Sometimes being a skeptic can be difficult.
As skeptics we spend a lot of our time telling people that they are incorrect, that their beliefs are false. We do this not because we think we are better than anyone else but because we want to help people understand science and understand how things actually work so that they in turn will not get taken advantage of financially, have their health jeopardized or worse.
We skeptics are not contrarians, we try to make the world a safer place and to encourage advancements in technology and medicine. We strive for intellectual enlightenment not solely for ourselves but for everyone. We are one-part science communicators and one-part consumer protection advocates. But even with these idealistic good intentions we are often times the odd woman/man out at parties or around the water cooler. We are looked at as naysayers and argumentative, faithless, curmudgeons out to ruin fun and hope for everyone else. We are called know-it-alls or incorrectly considered close-minded. We are after all the ones that stand up and speak out when the majority wants to believe in homeopathy or angels or some sort of warm and fuzzy magical thinking. We burst bubbles, we dispel myths and sometimes we squash the fun of irrational fantasy. We explain how things really are. This outspoken bravery in the name of rationality often places us in the minority and that can be a very lonely and difficult place to be.
It is important to remember that while we rarely (if ever) get a thank you note or even a handshake for our efforts, what we are doing is important and it does make a difference. So next time your friend or coworker gives you a dirty look when you explain how homeopathy doesn’t work or how a chiropractic neck adjustment can give you a stroke or the fact that the real secret to ‘The Secret’ is that it is utter nonsense, think about the following letter that was sent in to us here at Skepchick.
The writer asked to remain anonymous but mentioned that he hoped we would share the story with other skeptics, activists and educators. This letter wasn’t just sent in to the writers here at Skepchick, it was sent in as a reminder to us all. What skeptics are doing is important.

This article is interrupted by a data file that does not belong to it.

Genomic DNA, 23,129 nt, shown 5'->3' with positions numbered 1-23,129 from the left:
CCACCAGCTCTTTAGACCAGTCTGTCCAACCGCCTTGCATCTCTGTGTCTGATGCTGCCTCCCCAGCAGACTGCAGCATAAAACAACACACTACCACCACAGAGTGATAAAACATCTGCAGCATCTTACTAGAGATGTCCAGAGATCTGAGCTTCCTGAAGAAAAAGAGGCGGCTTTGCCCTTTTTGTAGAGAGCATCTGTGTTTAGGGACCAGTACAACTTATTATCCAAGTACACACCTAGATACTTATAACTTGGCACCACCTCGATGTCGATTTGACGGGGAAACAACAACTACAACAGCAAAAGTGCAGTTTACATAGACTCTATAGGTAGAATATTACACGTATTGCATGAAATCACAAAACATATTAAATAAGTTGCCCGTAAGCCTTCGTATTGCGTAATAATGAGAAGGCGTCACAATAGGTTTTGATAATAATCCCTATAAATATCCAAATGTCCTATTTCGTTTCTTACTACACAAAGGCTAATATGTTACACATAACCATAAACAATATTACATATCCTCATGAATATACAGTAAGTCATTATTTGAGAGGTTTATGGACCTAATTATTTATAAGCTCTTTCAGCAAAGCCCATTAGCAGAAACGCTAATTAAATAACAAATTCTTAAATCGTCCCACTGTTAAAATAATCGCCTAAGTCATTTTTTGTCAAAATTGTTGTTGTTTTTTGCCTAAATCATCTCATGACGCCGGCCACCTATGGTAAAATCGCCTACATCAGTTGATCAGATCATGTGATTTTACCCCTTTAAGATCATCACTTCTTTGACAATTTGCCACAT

I have a story — a very personal one — about how learning to think critically can be a matter of life or death.
My wife has been pregnant with twins. Yesterday was the 29-week mark. She went into the hospital after having been nauseated for a few days — they were worried about dehydration, so they brought her in for an IV drip. Because my wife’s doctor is awesome, she ordered a whole panel of lab tests, just to be sure there had been no damage.
What they found was HELLP syndrome, a form of severe preeclampsia. If it hadn’t been noticed until 24 hours later, it is very likely my wife would have seized and died at home, taking the twins with her. They prepped her for an emergency C-section. As a result of the doctor’s thoroughness, the quick and competent actions of the medical team, and amazing technology that resulted from decades of scientific research in medicine, both mother and twins are just fine.
What struck me is this: science-based medicine and our own critical thinking were key to saving my family. If we’d gone to a naturopath instead of a hospital, they’d all be dead. If we’d been big believers in homeopathy, they’d all be dead. If we’d sought the services of a “natural child birth” midwife instead of a team of doctors, *they’d all be dead*.
And not 10 years ago, before we’d learned to strengthen our critical thinking skills thanks to the skeptical community, we might have made any of those fatal decisions.
I’m telling you this because I think it’s important to understand that *what you do is important*. Science saves lives. Critical thinking *saves lives*. Helping people understand these things… it *saves lives*.
Thank you, and the skeptical community, for saving my family.